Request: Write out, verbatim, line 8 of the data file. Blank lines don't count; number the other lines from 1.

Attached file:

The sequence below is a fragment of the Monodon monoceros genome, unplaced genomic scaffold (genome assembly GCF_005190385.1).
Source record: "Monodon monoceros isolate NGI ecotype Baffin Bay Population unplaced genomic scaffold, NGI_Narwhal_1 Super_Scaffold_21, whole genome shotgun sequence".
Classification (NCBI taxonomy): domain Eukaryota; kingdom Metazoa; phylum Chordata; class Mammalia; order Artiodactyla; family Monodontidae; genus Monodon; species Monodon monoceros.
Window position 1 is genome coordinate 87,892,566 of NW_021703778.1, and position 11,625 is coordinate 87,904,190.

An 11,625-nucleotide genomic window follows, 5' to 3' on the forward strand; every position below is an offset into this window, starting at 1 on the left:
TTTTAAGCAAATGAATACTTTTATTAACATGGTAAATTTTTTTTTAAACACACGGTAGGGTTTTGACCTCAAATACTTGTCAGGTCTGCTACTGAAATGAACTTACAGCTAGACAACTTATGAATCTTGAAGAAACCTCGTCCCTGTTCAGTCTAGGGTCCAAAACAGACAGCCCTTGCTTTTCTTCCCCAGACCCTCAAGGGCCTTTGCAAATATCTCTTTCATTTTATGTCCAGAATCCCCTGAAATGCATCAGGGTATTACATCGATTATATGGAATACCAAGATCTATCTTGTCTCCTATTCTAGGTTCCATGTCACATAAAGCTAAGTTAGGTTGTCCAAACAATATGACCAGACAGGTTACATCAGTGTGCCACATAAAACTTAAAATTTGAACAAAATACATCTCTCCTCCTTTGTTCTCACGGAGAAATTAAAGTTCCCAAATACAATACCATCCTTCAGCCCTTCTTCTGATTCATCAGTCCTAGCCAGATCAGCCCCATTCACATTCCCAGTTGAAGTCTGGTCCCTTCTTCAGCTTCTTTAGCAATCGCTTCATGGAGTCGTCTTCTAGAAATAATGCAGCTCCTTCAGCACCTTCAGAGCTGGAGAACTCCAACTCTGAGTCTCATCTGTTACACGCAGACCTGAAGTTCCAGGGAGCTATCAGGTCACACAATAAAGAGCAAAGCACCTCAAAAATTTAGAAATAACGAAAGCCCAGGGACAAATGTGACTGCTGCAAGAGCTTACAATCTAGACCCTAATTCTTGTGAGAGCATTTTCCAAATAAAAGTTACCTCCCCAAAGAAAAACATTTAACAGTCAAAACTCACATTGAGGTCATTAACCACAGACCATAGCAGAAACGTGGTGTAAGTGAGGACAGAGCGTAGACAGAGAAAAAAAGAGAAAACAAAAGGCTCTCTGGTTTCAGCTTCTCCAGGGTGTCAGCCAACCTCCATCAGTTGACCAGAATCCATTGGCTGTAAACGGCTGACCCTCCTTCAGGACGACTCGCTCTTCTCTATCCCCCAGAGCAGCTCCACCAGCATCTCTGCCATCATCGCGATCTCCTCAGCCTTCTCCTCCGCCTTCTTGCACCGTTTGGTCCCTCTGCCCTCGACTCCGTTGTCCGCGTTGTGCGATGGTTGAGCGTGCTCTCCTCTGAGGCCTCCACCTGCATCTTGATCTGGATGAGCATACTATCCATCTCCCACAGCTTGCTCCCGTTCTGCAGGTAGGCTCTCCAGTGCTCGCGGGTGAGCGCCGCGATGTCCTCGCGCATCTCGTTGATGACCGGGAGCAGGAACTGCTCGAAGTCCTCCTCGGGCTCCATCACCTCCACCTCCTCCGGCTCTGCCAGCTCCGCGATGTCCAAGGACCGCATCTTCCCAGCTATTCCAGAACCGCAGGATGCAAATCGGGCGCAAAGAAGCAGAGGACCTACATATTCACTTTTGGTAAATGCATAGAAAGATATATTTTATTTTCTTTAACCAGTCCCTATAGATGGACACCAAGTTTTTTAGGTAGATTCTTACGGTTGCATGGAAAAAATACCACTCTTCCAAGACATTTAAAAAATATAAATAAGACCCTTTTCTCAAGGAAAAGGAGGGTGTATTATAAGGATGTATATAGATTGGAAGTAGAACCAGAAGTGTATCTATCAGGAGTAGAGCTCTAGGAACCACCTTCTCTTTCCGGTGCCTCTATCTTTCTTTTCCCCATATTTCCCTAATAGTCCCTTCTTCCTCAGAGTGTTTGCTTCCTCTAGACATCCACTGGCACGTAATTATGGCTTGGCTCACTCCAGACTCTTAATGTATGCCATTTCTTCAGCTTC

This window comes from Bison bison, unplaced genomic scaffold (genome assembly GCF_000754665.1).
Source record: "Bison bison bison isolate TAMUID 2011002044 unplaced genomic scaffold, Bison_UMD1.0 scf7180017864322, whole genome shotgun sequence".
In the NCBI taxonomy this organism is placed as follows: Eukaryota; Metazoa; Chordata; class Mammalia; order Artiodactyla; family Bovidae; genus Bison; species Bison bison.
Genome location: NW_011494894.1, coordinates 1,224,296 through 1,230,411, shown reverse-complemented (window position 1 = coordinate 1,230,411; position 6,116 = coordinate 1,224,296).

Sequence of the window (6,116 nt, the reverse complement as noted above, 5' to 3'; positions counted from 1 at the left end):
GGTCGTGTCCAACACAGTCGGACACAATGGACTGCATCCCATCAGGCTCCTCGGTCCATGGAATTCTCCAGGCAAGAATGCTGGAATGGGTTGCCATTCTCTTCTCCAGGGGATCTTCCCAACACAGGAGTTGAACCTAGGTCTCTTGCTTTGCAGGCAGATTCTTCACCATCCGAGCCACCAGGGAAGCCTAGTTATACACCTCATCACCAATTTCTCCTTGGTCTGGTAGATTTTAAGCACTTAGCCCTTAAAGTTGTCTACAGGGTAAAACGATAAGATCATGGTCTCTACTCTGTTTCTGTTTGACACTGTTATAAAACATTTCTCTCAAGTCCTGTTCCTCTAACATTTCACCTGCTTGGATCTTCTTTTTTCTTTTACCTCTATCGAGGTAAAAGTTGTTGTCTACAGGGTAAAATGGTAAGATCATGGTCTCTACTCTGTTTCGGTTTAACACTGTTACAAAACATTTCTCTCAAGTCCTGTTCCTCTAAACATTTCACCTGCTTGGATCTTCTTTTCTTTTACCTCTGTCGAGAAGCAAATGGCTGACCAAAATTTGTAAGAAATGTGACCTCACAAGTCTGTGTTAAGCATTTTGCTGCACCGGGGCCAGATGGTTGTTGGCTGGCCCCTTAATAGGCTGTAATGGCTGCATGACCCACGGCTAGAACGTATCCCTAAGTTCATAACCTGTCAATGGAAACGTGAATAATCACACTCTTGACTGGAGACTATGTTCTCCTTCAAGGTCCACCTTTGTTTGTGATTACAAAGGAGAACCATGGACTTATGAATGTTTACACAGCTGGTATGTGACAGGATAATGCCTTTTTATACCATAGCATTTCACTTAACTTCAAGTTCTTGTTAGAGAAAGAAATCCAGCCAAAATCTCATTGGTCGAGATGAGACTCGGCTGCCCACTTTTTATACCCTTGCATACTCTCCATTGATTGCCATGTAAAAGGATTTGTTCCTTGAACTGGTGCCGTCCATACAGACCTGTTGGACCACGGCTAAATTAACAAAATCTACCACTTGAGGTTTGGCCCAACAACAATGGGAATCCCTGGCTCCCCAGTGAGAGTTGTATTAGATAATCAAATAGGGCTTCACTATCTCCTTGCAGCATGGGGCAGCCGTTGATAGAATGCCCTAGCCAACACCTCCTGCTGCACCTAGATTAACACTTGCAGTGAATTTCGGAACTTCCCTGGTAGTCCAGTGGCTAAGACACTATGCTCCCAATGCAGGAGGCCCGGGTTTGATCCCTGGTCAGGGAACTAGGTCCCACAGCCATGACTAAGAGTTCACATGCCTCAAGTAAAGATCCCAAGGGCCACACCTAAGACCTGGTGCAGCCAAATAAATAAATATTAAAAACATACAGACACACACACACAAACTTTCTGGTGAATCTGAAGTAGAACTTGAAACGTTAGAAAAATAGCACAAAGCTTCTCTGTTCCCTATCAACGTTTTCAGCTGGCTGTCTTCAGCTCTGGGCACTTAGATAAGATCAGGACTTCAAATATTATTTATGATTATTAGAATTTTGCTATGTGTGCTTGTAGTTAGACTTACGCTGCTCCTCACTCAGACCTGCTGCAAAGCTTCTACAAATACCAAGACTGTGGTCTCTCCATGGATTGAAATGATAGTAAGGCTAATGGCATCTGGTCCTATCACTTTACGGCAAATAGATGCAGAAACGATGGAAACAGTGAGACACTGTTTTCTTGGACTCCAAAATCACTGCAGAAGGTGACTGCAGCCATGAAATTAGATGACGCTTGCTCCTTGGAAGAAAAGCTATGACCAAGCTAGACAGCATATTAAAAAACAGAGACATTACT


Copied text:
Source record: "Bison bison bison isolate TAMUID 2011002044 unplaced genomic scaffold, Bison_UMD1.0 scf7180017864322, whole genome shotgun sequence".